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Spectrum Analysis Fundamentals, Part 4: Video Filtering and Trace Averaging

2020-08-31  |  7 min read 

Welcome back to the Spectrum Analysis Basics blog series. In part 3, I went over detector types and how spectrum analyzers gather and display data, including average detection. In this blog, I’ll go over averaging processes.  Averaging processes help to smooth the variations in envelope-detected amplitudes. This blog will discuss two of these processes — video filtering and trace averaging.

Video Filtering

Spectrum analyzers display signals as well as their own internal noise. Figure 1 shows an example of a signal plus internal noise.

Figure 1: A spectrum with no filtering, displaying a signal and noise

Smoothing, or averaging, the display helps to reduce the effect of noise on signal amplitude, such as that shown in Figure 2. A variable video filter performs this smoothing.

Figure 2: The display from Figure 1 with filtering

In a spectrum analyzer schematic, the low-pass video filter comes after the envelope detector and determines the bandwidth of the video signal. When a signal passes through the intermediate frequency (IF) chain, the envelope can rapidly vary. To reduce these variations, lower the cutoff frequency of the video filter to a point where it is smaller than resolution bandwidth (RBW). Figure 3 shows the effect of reducing the video bandwidth (VBW) to resolution bandwidth (RBW) ratio.

Figure 3: The effect of a VBW-to-RBW ratio of 3:1 (blue), 1:10 (yellow), and 1:100 (green)

When measuring noise, the effect (of what? Of reducing the VBW-to-RBW ratio?) is most noticeable when using a wide RBW. Peak-to-peak variations of noise minimize as you reduce the VBW. To ensure a smooth signal, stick to ratios of 0.01 or less. Don’t worry – the video filter will not affect parts of the trace that are already smooth, such as a sinusoid that is well above the noise.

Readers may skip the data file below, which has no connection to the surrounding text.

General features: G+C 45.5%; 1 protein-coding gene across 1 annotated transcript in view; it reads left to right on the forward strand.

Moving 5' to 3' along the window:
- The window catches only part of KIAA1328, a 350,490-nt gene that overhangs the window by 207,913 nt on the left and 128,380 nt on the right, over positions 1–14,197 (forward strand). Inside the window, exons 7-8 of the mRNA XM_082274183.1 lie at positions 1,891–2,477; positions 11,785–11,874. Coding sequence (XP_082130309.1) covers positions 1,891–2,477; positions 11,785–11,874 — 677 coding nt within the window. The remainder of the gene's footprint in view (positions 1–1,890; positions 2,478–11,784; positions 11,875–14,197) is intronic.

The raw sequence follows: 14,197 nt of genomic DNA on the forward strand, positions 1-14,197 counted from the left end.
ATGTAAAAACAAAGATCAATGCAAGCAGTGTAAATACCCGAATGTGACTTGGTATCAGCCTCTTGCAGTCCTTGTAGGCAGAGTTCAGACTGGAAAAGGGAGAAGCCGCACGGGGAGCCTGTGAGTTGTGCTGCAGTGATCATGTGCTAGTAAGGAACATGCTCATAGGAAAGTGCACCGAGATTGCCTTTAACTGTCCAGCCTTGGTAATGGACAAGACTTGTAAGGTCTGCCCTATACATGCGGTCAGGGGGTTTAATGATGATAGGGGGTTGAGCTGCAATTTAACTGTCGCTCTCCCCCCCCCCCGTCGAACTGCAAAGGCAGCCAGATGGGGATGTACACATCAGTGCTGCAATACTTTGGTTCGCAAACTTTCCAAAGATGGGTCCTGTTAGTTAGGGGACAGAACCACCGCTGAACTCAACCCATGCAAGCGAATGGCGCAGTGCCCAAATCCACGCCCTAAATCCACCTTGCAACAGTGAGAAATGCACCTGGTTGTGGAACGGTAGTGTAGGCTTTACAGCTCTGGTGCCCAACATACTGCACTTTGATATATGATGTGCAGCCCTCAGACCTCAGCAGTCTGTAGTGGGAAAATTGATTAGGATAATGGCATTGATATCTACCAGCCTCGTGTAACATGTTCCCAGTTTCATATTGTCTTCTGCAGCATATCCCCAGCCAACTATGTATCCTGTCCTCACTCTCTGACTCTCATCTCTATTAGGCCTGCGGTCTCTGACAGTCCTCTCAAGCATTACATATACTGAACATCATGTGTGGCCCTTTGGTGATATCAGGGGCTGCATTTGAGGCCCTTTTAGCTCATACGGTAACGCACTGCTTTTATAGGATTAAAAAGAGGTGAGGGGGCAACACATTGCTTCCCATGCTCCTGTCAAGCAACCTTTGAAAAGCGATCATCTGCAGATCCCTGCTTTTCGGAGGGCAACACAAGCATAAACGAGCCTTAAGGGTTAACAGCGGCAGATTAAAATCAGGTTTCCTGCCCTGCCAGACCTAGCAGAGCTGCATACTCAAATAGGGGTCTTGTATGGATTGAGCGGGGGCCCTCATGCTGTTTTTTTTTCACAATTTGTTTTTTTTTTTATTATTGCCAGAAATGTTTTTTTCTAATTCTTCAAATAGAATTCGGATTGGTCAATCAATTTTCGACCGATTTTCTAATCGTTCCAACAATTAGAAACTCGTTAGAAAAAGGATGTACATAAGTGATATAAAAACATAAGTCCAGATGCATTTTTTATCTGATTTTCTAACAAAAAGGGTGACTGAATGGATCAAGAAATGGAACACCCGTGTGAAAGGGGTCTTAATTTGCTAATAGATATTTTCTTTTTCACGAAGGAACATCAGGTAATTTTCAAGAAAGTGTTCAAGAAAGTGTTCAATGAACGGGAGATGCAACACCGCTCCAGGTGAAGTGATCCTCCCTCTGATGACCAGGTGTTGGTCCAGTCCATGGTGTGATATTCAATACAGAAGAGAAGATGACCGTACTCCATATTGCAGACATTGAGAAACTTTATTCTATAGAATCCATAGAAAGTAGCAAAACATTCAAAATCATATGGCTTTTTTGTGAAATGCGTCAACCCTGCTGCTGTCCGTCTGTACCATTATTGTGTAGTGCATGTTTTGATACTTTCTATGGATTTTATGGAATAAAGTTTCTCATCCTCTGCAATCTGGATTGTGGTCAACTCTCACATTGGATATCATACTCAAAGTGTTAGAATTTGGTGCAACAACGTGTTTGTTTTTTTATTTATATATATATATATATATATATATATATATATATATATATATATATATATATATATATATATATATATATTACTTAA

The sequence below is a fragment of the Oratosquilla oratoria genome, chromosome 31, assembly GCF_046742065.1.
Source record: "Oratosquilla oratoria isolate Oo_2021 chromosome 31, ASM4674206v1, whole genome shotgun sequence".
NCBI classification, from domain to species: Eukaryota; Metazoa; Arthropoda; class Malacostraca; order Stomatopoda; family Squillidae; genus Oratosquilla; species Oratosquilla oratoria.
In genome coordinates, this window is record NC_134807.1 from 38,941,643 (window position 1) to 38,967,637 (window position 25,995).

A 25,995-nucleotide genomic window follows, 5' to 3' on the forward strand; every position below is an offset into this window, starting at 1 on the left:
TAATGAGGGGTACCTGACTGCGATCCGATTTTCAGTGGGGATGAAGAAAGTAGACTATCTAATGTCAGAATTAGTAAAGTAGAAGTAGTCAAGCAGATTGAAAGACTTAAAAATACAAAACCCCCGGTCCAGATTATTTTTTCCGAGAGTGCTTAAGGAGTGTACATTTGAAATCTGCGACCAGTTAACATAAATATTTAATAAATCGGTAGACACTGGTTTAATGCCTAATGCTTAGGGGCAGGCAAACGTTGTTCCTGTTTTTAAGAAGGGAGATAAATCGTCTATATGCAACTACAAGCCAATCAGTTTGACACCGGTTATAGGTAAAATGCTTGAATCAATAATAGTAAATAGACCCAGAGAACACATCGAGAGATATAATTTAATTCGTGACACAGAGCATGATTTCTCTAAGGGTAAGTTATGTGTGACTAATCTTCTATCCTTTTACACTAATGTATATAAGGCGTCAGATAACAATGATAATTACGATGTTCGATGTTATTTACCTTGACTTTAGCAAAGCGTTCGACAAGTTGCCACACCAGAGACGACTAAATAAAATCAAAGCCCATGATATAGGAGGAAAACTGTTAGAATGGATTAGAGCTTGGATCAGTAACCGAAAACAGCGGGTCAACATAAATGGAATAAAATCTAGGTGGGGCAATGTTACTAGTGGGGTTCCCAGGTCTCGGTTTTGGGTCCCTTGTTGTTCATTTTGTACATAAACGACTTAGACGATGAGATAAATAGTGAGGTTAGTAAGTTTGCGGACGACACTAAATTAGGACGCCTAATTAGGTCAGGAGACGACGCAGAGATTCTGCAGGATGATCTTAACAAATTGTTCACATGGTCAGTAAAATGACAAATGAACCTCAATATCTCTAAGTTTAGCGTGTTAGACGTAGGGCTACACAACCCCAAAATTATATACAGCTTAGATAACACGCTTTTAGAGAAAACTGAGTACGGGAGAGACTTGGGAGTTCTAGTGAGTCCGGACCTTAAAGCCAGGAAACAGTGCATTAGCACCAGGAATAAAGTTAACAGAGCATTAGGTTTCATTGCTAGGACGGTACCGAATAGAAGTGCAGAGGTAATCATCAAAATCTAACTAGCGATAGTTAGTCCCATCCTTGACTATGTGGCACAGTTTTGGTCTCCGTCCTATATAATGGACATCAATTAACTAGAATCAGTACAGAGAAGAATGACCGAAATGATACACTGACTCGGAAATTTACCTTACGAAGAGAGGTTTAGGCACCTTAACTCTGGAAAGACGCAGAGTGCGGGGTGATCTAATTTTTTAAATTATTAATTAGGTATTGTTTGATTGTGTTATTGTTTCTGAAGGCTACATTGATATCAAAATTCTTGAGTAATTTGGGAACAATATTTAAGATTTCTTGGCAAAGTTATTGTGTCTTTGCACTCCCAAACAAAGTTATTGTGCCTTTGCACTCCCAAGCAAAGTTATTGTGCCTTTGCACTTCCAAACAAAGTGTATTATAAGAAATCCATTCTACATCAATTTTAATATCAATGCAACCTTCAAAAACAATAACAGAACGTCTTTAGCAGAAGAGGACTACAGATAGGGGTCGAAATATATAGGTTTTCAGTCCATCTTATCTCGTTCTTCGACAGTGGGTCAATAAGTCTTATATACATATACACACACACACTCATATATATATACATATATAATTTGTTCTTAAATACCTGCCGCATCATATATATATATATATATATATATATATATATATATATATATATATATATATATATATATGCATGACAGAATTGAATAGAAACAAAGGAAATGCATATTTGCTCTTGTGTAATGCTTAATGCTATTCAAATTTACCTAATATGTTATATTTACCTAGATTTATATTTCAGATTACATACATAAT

The effect of video filtering changes based on your chosen detection mode. In positive peak detection mode, if VBW > RBW, changing the VBW does not make a significant difference in peak-to-peak noise levels. Additionally, if VBW < RBW, changing VBW causes small fluctuations in the noise level, altering the peak values of the smoothed noise envelope. When using average detection, the average noise level remains constant.

Trace averaging

In trace averaging, smoothing takes place over two or more sweeps on a point-by-point basis. At each new display point, the spectrum analyzer averages the new value  with the previously averaged data using the following formula:

Where

Aavg = new average value

Aprior avg = average from prior sweep

An = measured value on current sweep

n = number of current sweep

To change the degree of smoothing, you can select the number of sweeps over which the averaging occurs. Figure 4 shows the effect of increasing the sweep number, n. While decreasing the VBW affects sweep time, trace averaging has no effect. However, it still takes about the same amount of time as video filtering due to the number of sweeps required.

Figure 4: Trace averaging for 1, 5, 20, and 100 sweeps, from top to bottom

Generally, it does not matter which type of filtering you use. — you will likely reach the same results. However, be sure to note the stark difference between the two: video filtering performs averaging in real time, while trace averaging does not. With video filtering, you see the full effect of the smoothing at each point on the display as the sweep progresses. The analyzer averages each point only once at a rate of about 1/VBW per sweep. Alternatively, with trace averaging, multiple sweeps occur to achieve the full degree of averaging. The averaging at each point takes place of the full time period needed to complete multiple sweeps.

On certain signals, you can get significantly different results depending on your chosen method of filtering. When analyzing a signal with a spectrum that changes with time, your average may be different on each sweep when using video filtering, depicted in Figure 5. If you use trace averaging over many sweeps, the value ends up much closer to the true average, shown in Figure 6.

Figure 5: Video filtering on a signal with a spectrum that changes with time

Figure 6: Trace averaging on the same signal as shown in Figure 5

Conclusion

Averaging helps reduce variations due to noise in your signal, enabling you to differentiate important spectral components from noise. While there are a number of methods out there, make sure to choose the right method for your specific signal when differences in averaging occur. For more background information on spectrum analysis basics, start at Part 1.

Next time, I will go over time gating — an essential topic for spectrum analysis both in classic spectrum analyzers and modern, advanced signal analyzers. For a cumulative overview and in-depth reading on spectrum analysis, check out Application Note 150.